Co-manufacturing takes shape

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Production executives are in a constant search for ways to save money. In recent years, the sharing of different parts of the production and distribution chain with other publishers and other titles has helped ease the financial burden. First, there was co-palletization and co-mailing. Then there was co-binding, and now co-manufacturing has entered the publishing world's lexicon.

The term has been bandied about for nearly a year by printing and magazine manufacturing executives, and the concept can take a variety of forms. One saved Reed Business Information $15,000 in three months during a test the company ran on 24 of its titles.

Reed moved some of its monthlies to Fry Communications where it already had several of its titles printed. The idea was to build a large enough mass to make creating an internal mailing pool of just Reed publications cost-effective.

Reed standardized the paper and trim size for all 24 titles. Then, to be as efficient as possible, it loaded all the titles into a single print line to run basically one right on top of another.

"We wanted to take a look at what would happen if we printed our monthlies there at the same time and created co-print pools essentially," said Paula Gordon, Reed's director of manufacturing. The company's test ran from September to the end of December.

Each week, Reed created different test pools. Tuesdays and Thursdays are big print days for its monthlies, so production executives would constantly be looking at how many titles it could close on those days in order to be part of that week's mailing group.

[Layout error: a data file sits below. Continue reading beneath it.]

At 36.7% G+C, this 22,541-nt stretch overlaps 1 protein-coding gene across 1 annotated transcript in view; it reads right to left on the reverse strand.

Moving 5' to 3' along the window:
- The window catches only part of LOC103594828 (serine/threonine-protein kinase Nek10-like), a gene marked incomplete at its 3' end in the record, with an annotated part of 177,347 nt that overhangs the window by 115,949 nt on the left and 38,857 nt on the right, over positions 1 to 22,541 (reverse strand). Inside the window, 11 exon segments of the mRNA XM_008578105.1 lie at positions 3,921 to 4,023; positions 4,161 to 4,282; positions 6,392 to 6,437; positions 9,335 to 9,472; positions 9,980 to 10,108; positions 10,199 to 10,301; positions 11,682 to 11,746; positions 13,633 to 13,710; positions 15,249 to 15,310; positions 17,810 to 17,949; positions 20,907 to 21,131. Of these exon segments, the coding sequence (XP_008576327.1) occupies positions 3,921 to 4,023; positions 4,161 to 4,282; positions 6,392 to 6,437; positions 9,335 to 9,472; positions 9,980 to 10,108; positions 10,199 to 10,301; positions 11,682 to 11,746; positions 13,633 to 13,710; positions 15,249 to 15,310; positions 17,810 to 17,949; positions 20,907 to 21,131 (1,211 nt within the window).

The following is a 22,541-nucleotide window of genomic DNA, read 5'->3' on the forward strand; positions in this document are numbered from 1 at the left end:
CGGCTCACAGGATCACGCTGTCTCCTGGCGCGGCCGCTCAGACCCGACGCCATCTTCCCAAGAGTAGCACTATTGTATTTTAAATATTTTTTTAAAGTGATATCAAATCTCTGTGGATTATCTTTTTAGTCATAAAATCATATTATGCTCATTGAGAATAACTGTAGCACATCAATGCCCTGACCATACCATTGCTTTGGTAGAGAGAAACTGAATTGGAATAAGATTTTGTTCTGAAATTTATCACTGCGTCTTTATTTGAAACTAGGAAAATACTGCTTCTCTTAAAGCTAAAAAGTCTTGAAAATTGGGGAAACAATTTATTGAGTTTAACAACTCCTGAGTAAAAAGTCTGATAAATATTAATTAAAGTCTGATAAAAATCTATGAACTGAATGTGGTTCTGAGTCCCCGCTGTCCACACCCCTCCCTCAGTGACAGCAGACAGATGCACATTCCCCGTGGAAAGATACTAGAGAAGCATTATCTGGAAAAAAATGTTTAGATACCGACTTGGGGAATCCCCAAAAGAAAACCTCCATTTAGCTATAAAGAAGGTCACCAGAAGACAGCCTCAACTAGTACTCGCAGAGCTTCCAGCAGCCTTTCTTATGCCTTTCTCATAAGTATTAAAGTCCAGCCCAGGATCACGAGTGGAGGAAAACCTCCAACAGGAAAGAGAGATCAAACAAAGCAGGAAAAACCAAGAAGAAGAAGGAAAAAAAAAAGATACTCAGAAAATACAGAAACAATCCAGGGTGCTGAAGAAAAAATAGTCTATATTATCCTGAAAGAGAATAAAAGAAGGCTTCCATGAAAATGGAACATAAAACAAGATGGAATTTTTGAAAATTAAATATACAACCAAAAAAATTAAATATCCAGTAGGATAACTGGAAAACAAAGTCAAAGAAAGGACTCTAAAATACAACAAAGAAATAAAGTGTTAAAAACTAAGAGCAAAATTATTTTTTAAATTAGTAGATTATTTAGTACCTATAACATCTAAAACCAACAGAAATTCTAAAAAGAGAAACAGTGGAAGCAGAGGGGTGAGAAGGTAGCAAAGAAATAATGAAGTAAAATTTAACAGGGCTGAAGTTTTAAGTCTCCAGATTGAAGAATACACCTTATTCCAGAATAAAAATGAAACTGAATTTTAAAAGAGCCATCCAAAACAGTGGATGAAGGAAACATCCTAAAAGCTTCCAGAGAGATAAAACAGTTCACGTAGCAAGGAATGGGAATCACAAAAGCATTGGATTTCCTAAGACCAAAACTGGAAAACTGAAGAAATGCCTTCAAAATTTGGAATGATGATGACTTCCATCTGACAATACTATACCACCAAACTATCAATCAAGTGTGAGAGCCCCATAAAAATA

Gordon said Reed locked out publications that failed to close on schedule. "We would just automatically knock some out that didn't adhere to the schedule," she said. "We're keeping close track of what we're actually saving with the books we pool and what we could have saved if those other titles had closed on time."

Noting Reed's savings in the first three months of the test, Gordon said, "In 2008, more magazines will be included, and we're thinking of co-binding some of those titles and then co-mailing. So we're taking it to the next `co-level.' "

Gordon added that it would have been easier to start with weeklies, but the titles were too spread out in terms of geography.

"As postage goes up and paper goes up, more and more money-saving partnerships will occur between publishers and printers," she said. "Big, little—it doesn't matter; we all want to save money."

Alan D. Snyder, prepress operations manager at Fry, said most experiments like this come directly out of specific money-saving conversations with clients and trying to find ways to maximize their spending with the printer. "Publishers used to have a lot of say in what they printed on, and that power is tightening up, I'm sure," he said. "They can't be liberal about their sizes, and texture and that sort of thing [anymore]."

Among the services that Fry offers is selective co-binding, in which titles run simultaneously on the press and the printer selectively binds different titles in different ways. This saves a publisher money in make-ready costs.

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